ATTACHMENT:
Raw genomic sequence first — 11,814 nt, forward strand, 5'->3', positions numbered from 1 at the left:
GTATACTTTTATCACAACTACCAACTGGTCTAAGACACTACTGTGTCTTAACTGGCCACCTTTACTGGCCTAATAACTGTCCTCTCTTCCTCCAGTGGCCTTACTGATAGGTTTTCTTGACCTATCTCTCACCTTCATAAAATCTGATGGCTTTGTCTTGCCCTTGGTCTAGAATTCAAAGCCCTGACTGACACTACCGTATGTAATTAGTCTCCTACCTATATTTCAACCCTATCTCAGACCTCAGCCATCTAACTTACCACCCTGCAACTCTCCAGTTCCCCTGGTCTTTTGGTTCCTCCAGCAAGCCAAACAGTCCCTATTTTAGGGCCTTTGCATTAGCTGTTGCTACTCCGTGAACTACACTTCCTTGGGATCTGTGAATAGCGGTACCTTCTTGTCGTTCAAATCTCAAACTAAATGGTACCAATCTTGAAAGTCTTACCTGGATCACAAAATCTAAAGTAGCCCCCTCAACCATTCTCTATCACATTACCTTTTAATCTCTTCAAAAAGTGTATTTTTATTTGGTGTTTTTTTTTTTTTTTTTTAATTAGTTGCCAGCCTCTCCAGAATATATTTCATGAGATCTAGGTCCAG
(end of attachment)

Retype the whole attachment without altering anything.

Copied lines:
Raw genomic sequence first — 11,814 nt, forward strand, 5'->3', positions numbered from 1 at the left:
GTATACTTTTATCACAACTACCAACTGGTCTAAGACACTACTGTGTCTTAACTGGCCACCTTTACTGGCCTAATAACTGTCCTCTCTTCCTCCAGTGGCCTTACTGATAGGTTTTCTTGACCTATCTCTCACCTTCATAAAATCTGATGGCTTTGTCTTGCCCTTGGTCTAGAATTCAAAGCCCTGACTGACACTACCGTATGTAATTAGTCTCCTACCTATATTTCAACCCTATCTCAGACCTCAGCCATCTAACTTACCACCCTGCAACTCTCCAGTTCCCCTGGTCTTTTGGTTCCTCCAGCAAGCCAAACAGTCCCTATTTTAGGGCCTTTGCATTAGCTGTTGCTACTCCGTGAACTACACTTCCTTGGGATCTGTGAATAGCGGTACCTTCTTGTCGTTCAAATCTCAAACTAAATGGTACCAATCTTGAAAGTCTTACCTGGATCACAAAATCTAAAGTAGCCCCCTCAACCATTCTCTATCACATTACCTTTTAATCTCTTCAAAAAGTGTATTTTTATTTGGTGTTTTTTTTTTTTTTTTTTAATTAGTTGCCAGCCTCTCCAGAATATATTTCATGAGATCTAGGTCCAG